I laughed out loud a lot watching See How They Run. So did many others. I emerged into the afternoon sun with a huge grin. It’s fantastic. Very noir in places. With a gumshoe-like detective. Saoirse Ronan is comedy gold as the constable. Some bits have a Wes Anderson vibe. I suspect I’ll be at the cinema to see it again soon. So good 😘
Narrator: He was. The next day. It was just as good the second time!
Look Both Ways is a cosy “what if” split timeline film. The 2 alternatives after the lead gets pregnant show her life with & without her resulting daughter. Basically, it turns into two romantic drama films that intertwine. With relationship ups & downs. Lili Reinhart is ace in lead roles. I liked it.
I see what they were trying to do with Three Thousand Years of Longing. But they didn’t land it for me. There are good ideas, and it’s done competently, but it’s a bit soulless. Ironically. I found myself thinking that the main character was imagining it all. But no. The music is good.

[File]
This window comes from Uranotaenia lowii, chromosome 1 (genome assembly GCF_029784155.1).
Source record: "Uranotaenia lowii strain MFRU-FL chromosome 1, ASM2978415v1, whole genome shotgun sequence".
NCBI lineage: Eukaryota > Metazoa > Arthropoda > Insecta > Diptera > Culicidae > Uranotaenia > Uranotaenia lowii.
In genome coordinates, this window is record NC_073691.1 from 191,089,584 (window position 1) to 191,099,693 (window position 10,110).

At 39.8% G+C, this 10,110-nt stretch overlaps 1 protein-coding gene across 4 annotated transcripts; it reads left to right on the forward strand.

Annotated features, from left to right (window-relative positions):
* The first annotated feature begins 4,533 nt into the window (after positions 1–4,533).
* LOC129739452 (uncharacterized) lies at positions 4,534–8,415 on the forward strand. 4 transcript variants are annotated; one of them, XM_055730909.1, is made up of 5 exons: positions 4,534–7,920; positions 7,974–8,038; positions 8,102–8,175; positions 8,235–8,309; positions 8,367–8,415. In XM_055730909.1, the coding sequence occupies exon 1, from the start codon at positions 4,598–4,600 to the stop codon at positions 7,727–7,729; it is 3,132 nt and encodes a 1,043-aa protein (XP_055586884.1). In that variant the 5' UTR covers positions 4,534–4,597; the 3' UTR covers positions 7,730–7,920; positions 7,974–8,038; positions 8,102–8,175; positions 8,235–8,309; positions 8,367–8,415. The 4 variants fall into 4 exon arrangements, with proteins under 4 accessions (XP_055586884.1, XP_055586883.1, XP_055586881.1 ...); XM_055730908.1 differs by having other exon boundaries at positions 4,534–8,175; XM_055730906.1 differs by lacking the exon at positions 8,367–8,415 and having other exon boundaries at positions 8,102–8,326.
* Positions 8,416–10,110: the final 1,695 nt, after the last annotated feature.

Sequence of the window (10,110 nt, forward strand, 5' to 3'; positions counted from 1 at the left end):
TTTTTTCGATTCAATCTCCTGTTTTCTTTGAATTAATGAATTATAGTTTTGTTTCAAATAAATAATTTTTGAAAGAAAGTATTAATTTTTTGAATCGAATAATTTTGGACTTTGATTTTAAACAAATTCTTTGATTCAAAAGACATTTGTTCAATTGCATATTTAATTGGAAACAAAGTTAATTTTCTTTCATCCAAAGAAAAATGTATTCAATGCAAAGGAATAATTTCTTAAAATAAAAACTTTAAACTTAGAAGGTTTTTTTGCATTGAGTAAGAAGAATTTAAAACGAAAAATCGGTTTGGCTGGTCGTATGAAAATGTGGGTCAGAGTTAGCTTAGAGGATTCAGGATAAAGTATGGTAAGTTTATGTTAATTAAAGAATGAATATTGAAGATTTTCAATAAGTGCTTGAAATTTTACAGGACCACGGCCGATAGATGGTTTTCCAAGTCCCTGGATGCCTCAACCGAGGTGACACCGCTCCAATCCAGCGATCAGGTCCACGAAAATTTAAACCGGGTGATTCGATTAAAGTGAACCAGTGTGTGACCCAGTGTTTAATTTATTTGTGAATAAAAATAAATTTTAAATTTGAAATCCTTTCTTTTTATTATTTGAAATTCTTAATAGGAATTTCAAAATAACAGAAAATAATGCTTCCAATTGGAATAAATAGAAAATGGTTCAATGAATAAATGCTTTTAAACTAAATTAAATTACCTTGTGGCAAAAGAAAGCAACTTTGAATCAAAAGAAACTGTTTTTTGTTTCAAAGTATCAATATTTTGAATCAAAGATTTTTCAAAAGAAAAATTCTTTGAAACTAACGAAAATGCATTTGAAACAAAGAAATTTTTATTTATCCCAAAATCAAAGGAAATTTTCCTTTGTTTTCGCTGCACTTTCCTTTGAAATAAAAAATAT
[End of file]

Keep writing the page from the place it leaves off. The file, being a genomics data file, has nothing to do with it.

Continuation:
Holy moly. The Quiet Girl is definitely on my favourite films of the year list. It’s a remarkable work. Catherine Clinch is brilliant in the title role of Cáit. Andrew Bennett and Carrie Crowley are also superb. It’s a subtle story about grief, loss, and new connections. A must-watch film.
Mr. Malcolm’s List is okay. It’s not riotously funny. If you liked Emma. and Persuasion then you’ll likely enjoy it. Everyone ends up with who you would expect. The journey getting them there is pleasant enough. The usual suspects will hate the casting. Stay for the credits.
I think they need to be more selective in the use of the Horror category for film classification. Nope is classed as Horror, Mystery, Sci-fi. I’d replace that Horror classification with Drama. There are a few jump scares, some peril, and off-screen violence. It’s not horror for me.
Anyway, I liked it. It doesn’t make a lick of sense from a biology or atmospheric physics POV. But it’s rollicking good fun. The sound design is superb. It’s easy to predict the outcome, but the method employed is novel.
I emerged from seeing Fisherman’s Friends One and All with a grin on my face. Sure it’s predictable plot-wise. It has the beats and plot points you’d expect. I didn’t care. It made me feel good. It has less singing than the first one, IIRC. More of a drama. I liked it.
How It Ends is a strange film. Shot during the severe lockdown in 2020 in a very empty LA. It’s lots of little vignettes stitched together about people coming to terms with an impending apocalypse. It’s weird. I liked it.